Sunday, October 6, 2013

Ode to (Pestiferous) Spring



Oh, Springy-Spring, how I love you! Especially when you stop raining on me, or trying to blow me into the next suburb with your equinoctial gales.

I was very good this morning and did all my inside chores, and drove the children places before I bounced out into your irresistible sunshine, there to discover anew how very much I love and adore you.

I love how you have generously dedaubed the lemon trees with scale, and some kind of fungal virus with your incessant spring showers. I adore the marvellous variety of exotic weeds you have mischievously planted in my lawn, and the onion weed you have threaded like jewels through the garden beds.



I love the generous spirit which prompted you to invite Jasmine and Ivy in from next door, all eager to hug and embrace the poor, lonely little blueberry plant...



And that brackish pool of muddy water outside the back door that won't go away, the one with the slime that I slip over in amusingly at least once a week? Oh, Spring, you are such a wag!

And something else I admire? Your persistence, and dedication to go where no spring has ever gone before. The red chard, that hearty, hardy plant, the only one in the garden which is never attacked by bugs or blasted by blight, thought it could get away with its rude health, but no, my Spring, you have triumphed. Is it a viral rust, or some hitherto unknown-in-this-garden tiny bug? Whatever it is, my admiration and respect know no bounds.



Thankyou, dear Spring, for your bounteous gifts, and delightful, daily surprises. I can hardly bear it that you are nearly half over...

12 comments:

lucindasans said...

I love it. (The Ode and the word Pestiferous)

So my comment must likewise be poetic. Sadly it will be prosaic at best, probably more like doggerel.

There once was a girl from Tassie
Who found her garden quite snazzy
Of spring most pestiferous
She was vociferous
Fighting botanical blight until she went spazzy.

rabidlittlehippy said...

Things will look a little different in January. ;)

Your gardens look lovely despite their sogginess and interlopers. :)

Jo said...

Lucinda, you clearly missed your true calling as a Romantic Poet. I think maybe the absinthe was responsible...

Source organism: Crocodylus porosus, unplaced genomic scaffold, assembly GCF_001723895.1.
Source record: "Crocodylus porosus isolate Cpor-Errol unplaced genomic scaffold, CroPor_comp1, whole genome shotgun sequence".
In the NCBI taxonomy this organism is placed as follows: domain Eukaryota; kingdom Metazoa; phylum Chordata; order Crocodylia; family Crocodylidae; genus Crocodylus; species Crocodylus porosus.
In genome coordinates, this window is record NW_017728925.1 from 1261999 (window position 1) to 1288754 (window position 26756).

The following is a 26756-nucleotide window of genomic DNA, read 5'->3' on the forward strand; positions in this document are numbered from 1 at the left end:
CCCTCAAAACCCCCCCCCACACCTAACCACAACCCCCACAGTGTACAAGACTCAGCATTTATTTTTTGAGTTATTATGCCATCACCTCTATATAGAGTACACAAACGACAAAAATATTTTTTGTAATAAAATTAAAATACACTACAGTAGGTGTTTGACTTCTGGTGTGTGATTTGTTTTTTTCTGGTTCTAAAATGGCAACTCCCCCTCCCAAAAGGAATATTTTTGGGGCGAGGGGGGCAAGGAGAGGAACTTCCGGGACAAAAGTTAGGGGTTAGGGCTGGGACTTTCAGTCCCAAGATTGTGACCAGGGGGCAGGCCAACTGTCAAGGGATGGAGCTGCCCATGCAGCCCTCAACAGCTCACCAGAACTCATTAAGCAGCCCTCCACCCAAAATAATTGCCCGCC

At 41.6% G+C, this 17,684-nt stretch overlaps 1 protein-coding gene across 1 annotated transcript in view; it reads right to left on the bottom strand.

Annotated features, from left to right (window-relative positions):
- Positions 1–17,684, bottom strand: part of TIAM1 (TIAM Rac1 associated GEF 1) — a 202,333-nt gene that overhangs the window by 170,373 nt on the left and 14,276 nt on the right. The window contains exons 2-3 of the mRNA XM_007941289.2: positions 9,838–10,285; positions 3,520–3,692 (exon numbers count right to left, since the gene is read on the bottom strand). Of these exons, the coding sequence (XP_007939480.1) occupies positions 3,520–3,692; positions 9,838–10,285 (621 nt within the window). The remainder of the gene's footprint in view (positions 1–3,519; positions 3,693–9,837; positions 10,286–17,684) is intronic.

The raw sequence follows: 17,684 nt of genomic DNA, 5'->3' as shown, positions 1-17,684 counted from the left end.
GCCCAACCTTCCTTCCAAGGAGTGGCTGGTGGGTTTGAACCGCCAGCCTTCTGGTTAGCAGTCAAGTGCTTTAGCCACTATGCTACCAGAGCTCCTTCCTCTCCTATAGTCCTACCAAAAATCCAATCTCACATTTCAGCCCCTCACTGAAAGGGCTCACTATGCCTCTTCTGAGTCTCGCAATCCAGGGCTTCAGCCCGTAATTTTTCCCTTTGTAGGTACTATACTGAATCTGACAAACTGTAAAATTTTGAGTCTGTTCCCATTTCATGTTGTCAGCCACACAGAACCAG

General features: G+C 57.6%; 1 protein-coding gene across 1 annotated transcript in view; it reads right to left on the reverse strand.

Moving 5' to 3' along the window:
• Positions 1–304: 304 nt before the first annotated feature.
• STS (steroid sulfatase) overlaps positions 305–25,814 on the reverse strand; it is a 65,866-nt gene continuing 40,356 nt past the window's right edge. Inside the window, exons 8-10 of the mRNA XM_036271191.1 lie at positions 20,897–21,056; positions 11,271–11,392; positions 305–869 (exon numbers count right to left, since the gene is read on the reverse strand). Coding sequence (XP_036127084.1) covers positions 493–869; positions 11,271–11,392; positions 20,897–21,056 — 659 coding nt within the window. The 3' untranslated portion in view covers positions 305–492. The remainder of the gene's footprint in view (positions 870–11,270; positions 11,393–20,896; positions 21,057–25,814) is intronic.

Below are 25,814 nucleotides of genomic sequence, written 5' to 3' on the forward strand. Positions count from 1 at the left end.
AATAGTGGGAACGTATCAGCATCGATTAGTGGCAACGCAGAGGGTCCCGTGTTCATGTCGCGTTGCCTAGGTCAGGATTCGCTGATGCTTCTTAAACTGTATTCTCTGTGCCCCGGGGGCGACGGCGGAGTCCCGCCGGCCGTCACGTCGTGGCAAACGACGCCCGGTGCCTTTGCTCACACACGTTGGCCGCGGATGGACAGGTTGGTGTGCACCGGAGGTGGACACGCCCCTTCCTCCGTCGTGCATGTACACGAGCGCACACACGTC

Jo said...

Thanks Jessie! I can't imagine a time when the weather will stop being wet, but I guess it will... eventually..

Tammy said...

As someone who is now being embraced by Autumn and hoping for the rains which is sometimes bring, I enjoyed reading your greeting to the renewing season.

I shall pass the torch of longer days and overflowing gardens (and the bugs) to you.

theroadtoserendipity said...

Don't you love how nature is hell bent on covering every square inch of soil? I wouldn't mind, but natures idea of "good ground cover" and mine are 2 completely different and opposite equations. Hey, we have powdery mildew to look forward to in our lingering hot and humid summer ahead Jo, can't wait to read that post ;)

Tanya Murray said...

I had a good chuckle and I recognised that spirit that says if you don't make light and laugh you would just CRY! The weekend really did start to redeem things a bit. At least that "boggy" wet mud smell has disappeared.
Thanks for the hints on the starter. I am only experiencing mild panic that I might "kill" it. When I go to QLD I am going to have to refrigerate it so I'll let you know if I manage to give it the kiss of life after a week.
Thank you so much for Sat buff and puff, I loved the afternoon and the stories and friendship it brought. x

e / dig in said...

oh jo, lordy you have me laughing ! it is so TRUE!! and i love lucindasans' comment!
as i say, Mother Nature just likes to remind us who's in control here... :-) happy gardening!

e / dig in said...

jo, i have just seen this - goodness, your fence! on your vegies! i hope you are okay. the winds have been diabolical down here as well; hopefully they are over.

you ARE amazing!

Barbara Good said...

Too funny Jo. I've just been out weeding my front garden, the bobcat did a pretty darn splendid job of getting rid of the weeds... and every other living thing... out the back. Just left the mud, much to the delight of Miss Two and Miss Four, and nicely compacted soil. I'll be breaking my back next weekend trying to reserve that one. Despite the 'joys' of spring, your garden does look wonderful still, onion weed and all.

Jo said...

Tammy, thanks for passing that torch - I do look forward to longer days and sunshine, mostly sunshine.
Fran, don't mention the powdery mildew, noooo..
Tanya, loved meeting up with you on the weekend. So much fun! Good luck with the sourdough.
e, the fence turned out to have missed all the veg. A miracle!
Barbara, so much fun to play in a new garden. Wishing you all good things for it, including a strong back!

Lynda D said...

Oh, im loving coming in late with comments. I get to read your hilarious post and then the amusing comments following. Oh i agree, there is always a nice surprise each time i go out there. My chard went to seed and went from being about 2ft high to almost 7ft. It was like a Triffod. The stem was almost 5cm thick. All good compost. The surpise was that as i pulled it out, i found hidden behind a beautifully formed nest with 5 bantam eggs in it. Still fresh - bonus!

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